Fellow politicians on Sunday largely steered clear of the traffic scandal that has engulfed New Jersey Gov. Chris Christie (R), saying it was too soon to weigh in on the controversy.
“I think this is a story that’s still developing and we should reserve judgment,” Sen. Marco Rubio (R-Fla.) said on CBS’s “Face the Nation.”
Maryland Gov. Martin O’Malley (D), appearing on CNN’s “State of the Union,” also declined to pass judgment. “I don’t know that I can shed a lot of light on it,” he said. “I mean, this is still early, and the people of New Jersey and the authorities up there will get to the bottom of things.”
O’Malley, Rubio and Christie are all potential presidential contenders.
The New Jersey scandal, in which some of the governor’s top aides appear to have orchestrated a multiday traffic jam in an act of political retaliation, has become an early test for the governor on the way to 2016.
One of the Republican Party’s rising stars, Christie has professed not to have known of his staff’s involvement in the decision to close two access lanes to the George Washington Bridge in September. The episode has nonetheless raised questions about his management style.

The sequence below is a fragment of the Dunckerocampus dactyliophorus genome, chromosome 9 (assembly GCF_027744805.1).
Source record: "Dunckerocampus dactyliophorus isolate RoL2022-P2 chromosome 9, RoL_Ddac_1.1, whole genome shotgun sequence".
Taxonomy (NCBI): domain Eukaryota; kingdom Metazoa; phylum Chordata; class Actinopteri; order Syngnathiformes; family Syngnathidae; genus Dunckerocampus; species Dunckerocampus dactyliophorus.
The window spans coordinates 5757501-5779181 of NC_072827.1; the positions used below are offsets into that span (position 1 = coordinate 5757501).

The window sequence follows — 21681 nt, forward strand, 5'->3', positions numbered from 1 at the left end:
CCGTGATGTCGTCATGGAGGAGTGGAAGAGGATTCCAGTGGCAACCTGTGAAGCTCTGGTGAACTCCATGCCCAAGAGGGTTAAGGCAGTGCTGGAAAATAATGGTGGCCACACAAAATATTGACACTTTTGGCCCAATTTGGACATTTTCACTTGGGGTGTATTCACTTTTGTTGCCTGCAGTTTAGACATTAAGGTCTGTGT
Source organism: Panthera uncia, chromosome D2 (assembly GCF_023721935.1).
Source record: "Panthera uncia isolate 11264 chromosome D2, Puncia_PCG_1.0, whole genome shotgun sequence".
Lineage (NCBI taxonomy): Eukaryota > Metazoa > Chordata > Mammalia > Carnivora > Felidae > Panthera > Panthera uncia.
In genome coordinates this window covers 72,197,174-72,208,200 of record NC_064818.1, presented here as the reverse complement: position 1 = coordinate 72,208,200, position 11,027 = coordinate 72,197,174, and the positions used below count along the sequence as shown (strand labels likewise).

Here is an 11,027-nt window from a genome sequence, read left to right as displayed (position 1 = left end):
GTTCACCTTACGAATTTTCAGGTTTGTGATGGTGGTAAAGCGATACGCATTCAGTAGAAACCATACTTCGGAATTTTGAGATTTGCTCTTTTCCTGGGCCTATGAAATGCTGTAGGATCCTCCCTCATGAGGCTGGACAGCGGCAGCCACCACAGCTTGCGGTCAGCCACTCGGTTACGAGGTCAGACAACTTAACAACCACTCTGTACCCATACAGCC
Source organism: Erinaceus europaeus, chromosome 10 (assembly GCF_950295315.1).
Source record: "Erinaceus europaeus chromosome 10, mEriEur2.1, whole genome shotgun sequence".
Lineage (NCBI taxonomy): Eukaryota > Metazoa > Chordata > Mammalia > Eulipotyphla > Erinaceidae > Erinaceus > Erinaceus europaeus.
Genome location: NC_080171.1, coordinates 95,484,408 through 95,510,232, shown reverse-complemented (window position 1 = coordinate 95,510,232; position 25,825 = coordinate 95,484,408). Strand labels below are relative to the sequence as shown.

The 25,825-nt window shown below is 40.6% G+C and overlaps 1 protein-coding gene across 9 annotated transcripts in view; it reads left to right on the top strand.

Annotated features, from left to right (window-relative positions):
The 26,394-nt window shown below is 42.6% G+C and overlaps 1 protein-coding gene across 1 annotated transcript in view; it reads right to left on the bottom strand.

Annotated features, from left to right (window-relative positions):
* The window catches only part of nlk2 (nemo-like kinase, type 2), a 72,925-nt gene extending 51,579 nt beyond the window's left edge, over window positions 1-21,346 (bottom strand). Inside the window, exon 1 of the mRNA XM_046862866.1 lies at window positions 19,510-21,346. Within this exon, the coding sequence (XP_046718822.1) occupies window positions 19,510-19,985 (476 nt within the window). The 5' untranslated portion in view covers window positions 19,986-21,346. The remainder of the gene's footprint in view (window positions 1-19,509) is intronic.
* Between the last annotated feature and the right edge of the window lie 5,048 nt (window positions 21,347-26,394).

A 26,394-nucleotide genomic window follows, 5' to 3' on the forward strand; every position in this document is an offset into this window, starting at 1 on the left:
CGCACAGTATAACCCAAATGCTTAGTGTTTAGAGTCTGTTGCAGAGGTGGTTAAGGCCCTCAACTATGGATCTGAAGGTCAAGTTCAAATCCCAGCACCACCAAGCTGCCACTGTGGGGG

Reince Preibus, the chairman of the Republican National Committee, said he did not think Christie had a direct role in the decision-making over the bridge or that he knew of a coverup. Rather, he said, the governor erred — and acknowledged having done so — in trusting aides who lied to him.
“We all make mistakes. But the real question is what do you do when mistakes happen?” Preibus said on NBC’s “Meet the Press.” “America’s a forgiving people. But they’re forgiving when you take ownership, you admit mistakes, you take corrective action, and that’s what Chris Christie showed.”
New Jersey lawmakers are in the process of investigating circumstances around the decision to close the lanes on the George Washington Bridge.
On Sunday, the Democratic lawmaker leading the probe said private e-mail exchanges provided to investigators prove the bridge was closed for political purposes. Assemblyman John Wisniewski said that investigators have not found any documents linking Christie to a coverup. He said, however, there was little doubt a crime was committed.
“When you use the George Washington Bridge for what the e-mail showed to be political payback, that amounts to using public property for a private purpose or for a political purpose, and that’s not legal,” he said.